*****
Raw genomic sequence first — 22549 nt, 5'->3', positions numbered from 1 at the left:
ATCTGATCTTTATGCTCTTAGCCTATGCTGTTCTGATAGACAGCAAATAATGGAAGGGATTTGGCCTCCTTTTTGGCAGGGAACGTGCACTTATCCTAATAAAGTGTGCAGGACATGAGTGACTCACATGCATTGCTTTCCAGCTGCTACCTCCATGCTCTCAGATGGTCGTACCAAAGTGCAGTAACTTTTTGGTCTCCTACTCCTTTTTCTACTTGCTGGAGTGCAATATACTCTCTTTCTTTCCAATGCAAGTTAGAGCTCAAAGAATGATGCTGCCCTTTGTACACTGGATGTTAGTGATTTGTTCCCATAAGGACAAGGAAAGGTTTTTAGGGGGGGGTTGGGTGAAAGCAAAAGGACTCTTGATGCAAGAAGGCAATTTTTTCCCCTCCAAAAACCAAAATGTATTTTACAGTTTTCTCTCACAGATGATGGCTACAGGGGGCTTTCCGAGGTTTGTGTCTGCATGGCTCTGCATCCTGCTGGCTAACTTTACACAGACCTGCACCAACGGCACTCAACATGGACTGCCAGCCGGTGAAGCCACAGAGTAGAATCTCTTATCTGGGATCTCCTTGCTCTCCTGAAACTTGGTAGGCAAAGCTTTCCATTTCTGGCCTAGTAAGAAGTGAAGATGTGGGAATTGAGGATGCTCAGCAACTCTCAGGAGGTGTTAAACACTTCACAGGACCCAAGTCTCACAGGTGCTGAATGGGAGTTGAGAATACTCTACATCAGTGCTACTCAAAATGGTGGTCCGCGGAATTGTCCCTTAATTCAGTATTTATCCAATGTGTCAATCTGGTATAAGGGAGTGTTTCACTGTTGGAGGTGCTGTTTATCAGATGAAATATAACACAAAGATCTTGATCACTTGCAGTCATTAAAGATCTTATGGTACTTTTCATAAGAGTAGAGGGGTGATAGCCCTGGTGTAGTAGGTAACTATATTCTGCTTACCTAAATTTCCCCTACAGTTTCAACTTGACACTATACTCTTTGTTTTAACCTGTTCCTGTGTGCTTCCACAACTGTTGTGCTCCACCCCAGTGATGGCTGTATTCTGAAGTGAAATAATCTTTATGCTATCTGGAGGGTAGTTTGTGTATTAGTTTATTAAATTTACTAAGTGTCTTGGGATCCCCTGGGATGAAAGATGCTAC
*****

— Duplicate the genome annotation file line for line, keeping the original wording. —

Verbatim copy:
Raw genomic sequence first — 22549 nt, 5'->3', positions numbered from 1 at the left:
ATCTGATCTTTATGCTCTTAGCCTATGCTGTTCTGATAGACAGCAAATAATGGAAGGGATTTGGCCTCCTTTTTGGCAGGGAACGTGCACTTATCCTAATAAAGTGTGCAGGACATGAGTGACTCACATGCATTGCTTTCCAGCTGCTACCTCCATGCTCTCAGATGGTCGTACCAAAGTGCAGTAACTTTTTGGTCTCCTACTCCTTTTTCTACTTGCTGGAGTGCAATATACTCTCTTTCTTTCCAATGCAAGTTAGAGCTCAAAGAATGATGCTGCCCTTTGTACACTGGATGTTAGTGATTTGTTCCCATAAGGACAAGGAAAGGTTTTTAGGGGGGGGTTGGGTGAAAGCAAAAGGACTCTTGATGCAAGAAGGCAATTTTTTCCCCTCCAAAAACCAAAATGTATTTTACAGTTTTCTCTCACAGATGATGGCTACAGGGGGCTTTCCGAGGTTTGTGTCTGCATGGCTCTGCATCCTGCTGGCTAACTTTACACAGACCTGCACCAACGGCACTCAACATGGACTGCCAGCCGGTGAAGCCACAGAGTAGAATCTCTTATCTGGGATCTCCTTGCTCTCCTGAAACTTGGTAGGCAAAGCTTTCCATTTCTGGCCTAGTAAGAAGTGAAGATGTGGGAATTGAGGATGCTCAGCAACTCTCAGGAGGTGTTAAACACTTCACAGGACCCAAGTCTCACAGGTGCTGAATGGGAGTTGAGAATACTCTACATCAGTGCTACTCAAAATGGTGGTCCGCGGAATTGTCCCTTAATTCAGTATTTATCCAATGTGTCAATCTGGTATAAGGGAGTGTTTCACTGTTGGAGGTGCTGTTTATCAGATGAAATATAACACAAAGATCTTGATCACTTGCAGTCATTAAAGATCTTATGGTACTTTTCATAAGAGTAGAGGGGTGATAGCCCTGGTGTAGTAGGTAACTATATTCTGCTTACCTAAATTTCCCCTACAGTTTCAACTTGACACTATACTCTTTGTTTTAACCTGTTCCTGTGTGCTTCCACAACTGTTGTGCTCCACCCCAGTGATGGCTGTATTCTGAAGTGAAATAATCTTTATGCTATCTGGAGGGTAGTTTGTGTATTAGTTTATTAAATTTACTAAGTGTCTTGGGATCCCCTGGGATGAAAGATGCTAC